Symposium Assignment | Custom PHD Thesis

Symposium Assignment

Symposium Assignment

For this assignment, you have two options.

For the first option, you are to defend the position of one and only one of the speakers. As you can see, each speaker in the symposium is given an opportunity to discuss love. Using your own rhetoric and wisdom, convince the reader that these two thousand four hundred (or so) years have not changed your position. In fact, they’ve made you all the more certain of your theory!

For the second option, you are to answer the question about FRAMING. Plato carefully constructs a series of frames around this text (e.g. I wasn’t there but I heard it from so-and-so who heard it from so-and-so that Socrates was there…). He also makes most of Socrates’s dialogue come from a conversation he’d had with Diotima. What literary considerations might Plato have had? What do these frames add to the text?

Guidelines: You should type not more than 3 pages but no less than 2.5 pages, using either Garamond, Times New Roman, or Helvetica fonts, size 12, double-spaced. Do not stretch your margins to more than 1 inch. Do not use 11.5 or 12.5 font. Do not cross “Go.” Do not… &c.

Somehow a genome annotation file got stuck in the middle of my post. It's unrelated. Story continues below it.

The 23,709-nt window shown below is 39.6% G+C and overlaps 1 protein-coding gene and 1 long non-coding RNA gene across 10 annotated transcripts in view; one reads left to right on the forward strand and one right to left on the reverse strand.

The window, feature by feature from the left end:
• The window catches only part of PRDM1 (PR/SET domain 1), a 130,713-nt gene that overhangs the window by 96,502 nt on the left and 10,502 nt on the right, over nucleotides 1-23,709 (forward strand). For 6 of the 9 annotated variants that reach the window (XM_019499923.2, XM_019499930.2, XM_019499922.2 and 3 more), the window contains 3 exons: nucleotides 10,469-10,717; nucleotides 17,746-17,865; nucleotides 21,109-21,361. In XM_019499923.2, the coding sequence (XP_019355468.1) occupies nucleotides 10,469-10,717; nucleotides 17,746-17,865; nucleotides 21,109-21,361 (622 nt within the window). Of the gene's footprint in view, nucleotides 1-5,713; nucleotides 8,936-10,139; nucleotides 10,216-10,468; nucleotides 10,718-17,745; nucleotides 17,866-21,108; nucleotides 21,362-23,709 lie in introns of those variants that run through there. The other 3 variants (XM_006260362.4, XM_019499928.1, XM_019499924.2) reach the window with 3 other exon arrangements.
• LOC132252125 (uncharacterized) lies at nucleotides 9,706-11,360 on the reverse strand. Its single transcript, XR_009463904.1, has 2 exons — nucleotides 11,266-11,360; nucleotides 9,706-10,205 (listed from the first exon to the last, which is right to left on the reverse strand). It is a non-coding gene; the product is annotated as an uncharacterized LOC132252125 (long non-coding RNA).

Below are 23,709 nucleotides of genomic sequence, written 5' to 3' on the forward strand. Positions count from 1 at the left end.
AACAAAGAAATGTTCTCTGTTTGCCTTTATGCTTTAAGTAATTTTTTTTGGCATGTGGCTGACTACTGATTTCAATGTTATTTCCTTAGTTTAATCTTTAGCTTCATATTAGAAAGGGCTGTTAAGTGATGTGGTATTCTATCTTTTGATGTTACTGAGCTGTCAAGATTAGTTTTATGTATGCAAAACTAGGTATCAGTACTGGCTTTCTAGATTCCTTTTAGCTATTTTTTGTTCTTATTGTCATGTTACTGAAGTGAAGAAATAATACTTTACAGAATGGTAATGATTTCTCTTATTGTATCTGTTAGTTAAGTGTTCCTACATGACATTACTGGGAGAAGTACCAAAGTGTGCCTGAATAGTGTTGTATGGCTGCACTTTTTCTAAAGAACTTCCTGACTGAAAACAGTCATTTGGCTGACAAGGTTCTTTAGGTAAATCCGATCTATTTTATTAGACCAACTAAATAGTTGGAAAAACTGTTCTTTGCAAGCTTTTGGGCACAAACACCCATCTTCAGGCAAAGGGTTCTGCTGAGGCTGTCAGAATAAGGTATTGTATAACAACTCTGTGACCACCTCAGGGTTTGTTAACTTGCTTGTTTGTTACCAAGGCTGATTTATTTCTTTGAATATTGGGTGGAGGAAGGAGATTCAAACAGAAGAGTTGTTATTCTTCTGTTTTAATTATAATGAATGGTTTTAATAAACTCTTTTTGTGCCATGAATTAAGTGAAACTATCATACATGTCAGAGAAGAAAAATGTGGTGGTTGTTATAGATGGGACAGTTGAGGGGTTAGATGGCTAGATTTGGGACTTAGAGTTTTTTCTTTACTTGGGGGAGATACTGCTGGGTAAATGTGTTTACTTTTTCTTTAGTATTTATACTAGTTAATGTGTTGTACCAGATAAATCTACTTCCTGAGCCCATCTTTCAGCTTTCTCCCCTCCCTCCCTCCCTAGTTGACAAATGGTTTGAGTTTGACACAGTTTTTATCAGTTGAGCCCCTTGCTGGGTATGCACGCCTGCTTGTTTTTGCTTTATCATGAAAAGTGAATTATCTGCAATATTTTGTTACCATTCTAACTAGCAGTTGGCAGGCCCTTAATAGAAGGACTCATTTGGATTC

Research: No outside research is necessary. In a rare circumstance, it will be necessary. Email me if something pops up. MLA is the acceptable format for citations in such circumstances.

Heading: Your heading should include your name, my name, the date, and “Symposium Assignment.” Your paper should have a title.

Format: This assignment has a very open format. However, I would like for you to include a thesis statement to keep you on track. This statement, also called the argument, is very important, as it is the one idea that you are trying to prove.

Plagiarism: Don’t do it. Copying another person’s ideas is plagiarism. If you are unsure about anything, just ask me what the rule is, and I will be more than happy to help you out.

Grading Criteria: You will be graded on the three criteria below.
• Strength of Your Ideas
• Analysis of Evidence
• Grammar, Mechanics, Spelling, and Clarity of Argument
*Of these, the strength of your ideas is the most important.

Citing the Text: You may quote the text, and I encourage you to do so. If you adopt the “voice” of a character in the text, just put quotations around what they actually say and provide the page number (8). Obviously, the same goes for a quote written from the third person (e.g. Pausanias asserts “blah blah blah” (8).)

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